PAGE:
The only drawback is that you need to adjust your body to it gradually or you may get the runs.

By anon53278 — On Nov 19, 2009

I'm graduate student in food science writing a paper on this topic. No, it is not made from MSG nor is MSG derived from it. It is a polysaccharide starch derivative, usually from corn (US) or wheat (Europe).

Literally they take the exposed starch (by swelling the grain kernel) and throw some enzymes or acid on it. the enzyme/acid just hacks the starch into smaller pieces. weird that it would get coupled with MSG, but that product was maybe intended for use in soups or sauce. definitely added after maltodextrin production. In the US, there is or will be a law requiring food companies cite the source of the original starch (in. wheat maltodextrin [for celiacs]), but generally, it's free of plant protein. The structure is pretty simple, alpha1-4 glucose linkages in a repeating pattern of 1-20 units long. It's used in low fat food formulations, esp in cookies, puddings, and other creamy things. It helps replace the yummy mouth feel that you get from fat (that you might not recognize, but you know when it's not there). honestly the MD itself is not very sweet.

i really would never think to use it as a sweetener. It is a bulking agent so it's used to give volume to artificial sweeteners, vitamins, etc etc. No, it won't kill you. It's fairly natural as far as additives go. Still a digestible carb (not insoluble fiber) though so be moderate about your intake of anything that isn't a vegetable, OK?

i can't imagine it would make anyone sick unless they also got sick from table sugar or from eating potatoes. it is possible that if food grade product is not used, you can get protein contamination. i can see the triggering IBS thing though as it is still rather starch-like and if you don't digest it in your stomach, the bacteria in your gut will. though i think if you're consuming a sugar alcohol like maltitol, that is more likely the source.

sorry to people with celiac's, but until there is more transparency with labelling MD sources, it's impossible to tell what plant it came from.

By anon51976 — On Nov 10, 2009

In response to 49, I have been tested for food allergies and one of them is Maltodextrin. Now are you saying the doctor doesn't know what she talking about? I think you should know what yo'rer talking about before you start spouting off things you don't know about.

By anon50223 — On Oct 27, 2009

I have also read labels that read tapioca maltodextrin?

By anon50222 — On Oct 27, 2009

I have read in authoritative online locations (a celiac forum) that maltodextrin is acceptable and does not affect those with celiac disease or gluten sensitivity.

By anon50221 — On Oct 27, 2009

I get major flatulence, diarrhea, uncontrollable bowel and leaking from maltodextrin, maltitol, and sucralose (Splenda), as are many others, I'm reading online, and spoke with another locally. It appears that folks with Spastic Colon/Irritable Bowel/IBS are unable to tolerate maltodextrin. I must buy all organic and health food products. Why is it added to all multivitamins? Not a flavor issue! I can control my own intake but am worried if I am ever hospitalized or must go to a nursing home or, God forbid, jail. It'll kill me.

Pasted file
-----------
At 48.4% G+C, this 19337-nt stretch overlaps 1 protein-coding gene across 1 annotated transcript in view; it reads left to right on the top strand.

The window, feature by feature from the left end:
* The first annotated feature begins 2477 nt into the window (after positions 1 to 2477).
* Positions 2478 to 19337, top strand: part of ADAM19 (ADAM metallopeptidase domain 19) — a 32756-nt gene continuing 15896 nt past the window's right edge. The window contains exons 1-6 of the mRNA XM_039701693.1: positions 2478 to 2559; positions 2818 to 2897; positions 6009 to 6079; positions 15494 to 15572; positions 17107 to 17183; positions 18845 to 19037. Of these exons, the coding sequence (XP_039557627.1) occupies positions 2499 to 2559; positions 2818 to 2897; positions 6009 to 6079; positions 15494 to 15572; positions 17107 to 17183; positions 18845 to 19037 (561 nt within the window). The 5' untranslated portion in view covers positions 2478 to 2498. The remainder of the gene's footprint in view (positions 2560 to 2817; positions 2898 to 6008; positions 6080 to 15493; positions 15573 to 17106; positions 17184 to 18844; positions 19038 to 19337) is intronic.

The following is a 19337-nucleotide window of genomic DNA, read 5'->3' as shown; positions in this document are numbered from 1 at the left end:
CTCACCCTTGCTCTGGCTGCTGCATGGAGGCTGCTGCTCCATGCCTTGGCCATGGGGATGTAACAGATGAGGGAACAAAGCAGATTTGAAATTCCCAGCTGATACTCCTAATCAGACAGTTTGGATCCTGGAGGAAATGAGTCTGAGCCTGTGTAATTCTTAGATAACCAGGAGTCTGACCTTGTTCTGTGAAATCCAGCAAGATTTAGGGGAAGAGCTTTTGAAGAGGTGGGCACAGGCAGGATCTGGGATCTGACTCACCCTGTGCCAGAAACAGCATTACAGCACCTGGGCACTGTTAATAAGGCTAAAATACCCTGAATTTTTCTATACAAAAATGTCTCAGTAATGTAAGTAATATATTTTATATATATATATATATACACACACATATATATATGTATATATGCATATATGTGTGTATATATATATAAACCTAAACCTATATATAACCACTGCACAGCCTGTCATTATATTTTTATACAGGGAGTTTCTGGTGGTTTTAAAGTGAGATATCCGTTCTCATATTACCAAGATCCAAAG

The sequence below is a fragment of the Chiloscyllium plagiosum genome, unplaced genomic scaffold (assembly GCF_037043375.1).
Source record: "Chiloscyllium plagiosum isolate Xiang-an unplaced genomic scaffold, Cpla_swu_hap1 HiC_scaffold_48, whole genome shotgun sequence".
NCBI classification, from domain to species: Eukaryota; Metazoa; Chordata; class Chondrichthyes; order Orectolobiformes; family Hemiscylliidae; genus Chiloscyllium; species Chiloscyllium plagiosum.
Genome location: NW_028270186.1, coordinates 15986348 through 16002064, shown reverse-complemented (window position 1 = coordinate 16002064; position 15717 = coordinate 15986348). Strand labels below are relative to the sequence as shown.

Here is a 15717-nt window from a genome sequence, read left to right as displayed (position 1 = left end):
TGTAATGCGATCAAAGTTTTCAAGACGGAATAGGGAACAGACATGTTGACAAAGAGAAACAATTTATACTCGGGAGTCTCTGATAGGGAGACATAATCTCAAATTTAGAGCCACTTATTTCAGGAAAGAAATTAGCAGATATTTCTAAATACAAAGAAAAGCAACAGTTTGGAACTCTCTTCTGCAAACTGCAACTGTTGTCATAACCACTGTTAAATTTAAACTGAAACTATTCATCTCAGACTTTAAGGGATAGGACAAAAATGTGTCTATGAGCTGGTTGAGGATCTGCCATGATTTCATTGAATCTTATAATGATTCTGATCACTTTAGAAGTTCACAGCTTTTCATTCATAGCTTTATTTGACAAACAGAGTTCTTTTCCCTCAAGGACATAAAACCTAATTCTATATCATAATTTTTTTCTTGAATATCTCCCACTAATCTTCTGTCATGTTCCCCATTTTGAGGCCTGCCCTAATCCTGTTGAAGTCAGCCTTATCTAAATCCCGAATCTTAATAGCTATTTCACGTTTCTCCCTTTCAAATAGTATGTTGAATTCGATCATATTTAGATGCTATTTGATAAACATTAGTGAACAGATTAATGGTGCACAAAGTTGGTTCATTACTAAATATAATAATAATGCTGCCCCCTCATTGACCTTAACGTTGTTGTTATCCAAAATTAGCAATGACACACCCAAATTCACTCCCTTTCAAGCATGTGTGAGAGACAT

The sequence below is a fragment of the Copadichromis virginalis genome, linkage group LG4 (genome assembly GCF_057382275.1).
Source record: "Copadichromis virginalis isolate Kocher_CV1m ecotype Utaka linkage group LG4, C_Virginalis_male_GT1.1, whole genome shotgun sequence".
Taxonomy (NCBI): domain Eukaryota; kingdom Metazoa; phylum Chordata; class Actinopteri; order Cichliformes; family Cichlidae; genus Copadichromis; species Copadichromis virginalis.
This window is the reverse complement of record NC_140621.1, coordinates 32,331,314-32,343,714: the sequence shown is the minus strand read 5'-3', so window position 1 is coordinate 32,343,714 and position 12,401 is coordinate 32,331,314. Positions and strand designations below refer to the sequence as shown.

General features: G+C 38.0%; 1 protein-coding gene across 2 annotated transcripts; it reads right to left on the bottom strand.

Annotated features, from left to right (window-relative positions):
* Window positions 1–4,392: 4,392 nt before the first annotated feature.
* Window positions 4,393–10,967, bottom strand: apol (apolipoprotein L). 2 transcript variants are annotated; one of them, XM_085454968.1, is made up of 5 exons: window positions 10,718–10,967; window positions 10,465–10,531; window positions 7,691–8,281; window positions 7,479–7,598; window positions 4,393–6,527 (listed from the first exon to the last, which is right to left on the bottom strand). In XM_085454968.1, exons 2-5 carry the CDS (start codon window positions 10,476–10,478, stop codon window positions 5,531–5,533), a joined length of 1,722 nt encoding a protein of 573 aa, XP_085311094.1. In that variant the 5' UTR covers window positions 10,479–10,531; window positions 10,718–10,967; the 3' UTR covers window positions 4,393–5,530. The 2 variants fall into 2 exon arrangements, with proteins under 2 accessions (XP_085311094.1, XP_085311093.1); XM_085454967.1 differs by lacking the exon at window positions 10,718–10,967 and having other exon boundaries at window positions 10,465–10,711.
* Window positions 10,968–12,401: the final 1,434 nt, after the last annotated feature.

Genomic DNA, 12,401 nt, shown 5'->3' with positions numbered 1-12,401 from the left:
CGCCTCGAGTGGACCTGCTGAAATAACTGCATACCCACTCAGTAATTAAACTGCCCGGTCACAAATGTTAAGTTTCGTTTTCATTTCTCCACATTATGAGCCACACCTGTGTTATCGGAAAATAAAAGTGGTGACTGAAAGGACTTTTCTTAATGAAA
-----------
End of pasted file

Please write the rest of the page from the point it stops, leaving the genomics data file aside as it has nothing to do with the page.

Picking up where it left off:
By anon49882 — On Oct 23, 2009

Wow, doesn't anyone moderate these idiotic posts? Maltodextrin has absolutely nothing to do with glutamic acid or MSG.

#50, do your research a little better. Try looking at chemistry, not marketing bs.

By anon49709 — On Oct 22, 2009

This is in response to #39's post. Being a diabetic late in life is hard enough on any normal day. But there is such a limited choice for us to have much of a 'natural' source to gain sweetness to our coffee/tea. Kind of hard to do away with *all* the artificials out there.

By anon49617 — On Oct 21, 2009

When I eat seasonal and after about an hour I can tell when someone put seasonal in the food cause my eyes swell shut. And have to get antibiotic to get the swelling down What is this

By anon48297 — On Oct 11, 2009

After taking several tests regarding allergies I found out that the main item I am allergic to is maltodextrin. To me it triggers seizures. I check all labels and without maltodextrin I am fine.

By anon47649 — On Oct 06, 2009

Why eat packaged, processed, chemicalized quasi food products from multi-national conglomerates that don't care about about your health? Just eat fresh food and try to know where it all comes from.

By anon47570 — On Oct 05, 2009

Maltodextrin contains free glutamic acid (think: MSG). Do your research. Enjoy it if you're an adult and you want, but don't feed it to kids and *never* to infants (as in Similac and other baby formula.) Do your research!

By anon47280 — On Oct 03, 2009

maltodextrin is completely void of any protein, thus it cannot induce a allergic reaction.

By anon44120 — On Sep 04, 2009

I have a corn allergy so anything containing maltodextrin is pretty much out of the question for me. I wished that labels in the USA provided more accurate descriptions on which product it comes from.

By anon43910 — On Sep 02, 2009

I'm so glad that I read some of these comments. I've been reading how maltodextrin is easily digestible. Ha! It's not for me. any time I eat or drink anything with it, I get painful gas and often explosive diarrhea.

By anon43547 — On Aug 30, 2009

I have strong family history of Diabetes Type 2. I am 57 and my fasting glucose has slowly been edging up to around 94-112. I have weaned myself off diet sodas by using crystal light type drinks which contain maltodextrin. I drink a lot of it and even use it to make fruit smoothies. It keeps me from eating so much and helps substitute for my sweet tooth. Bottom line, is consuming this as I do creating more insulin resistance or increasing my blood sugars, or my weight? Thanks for the help.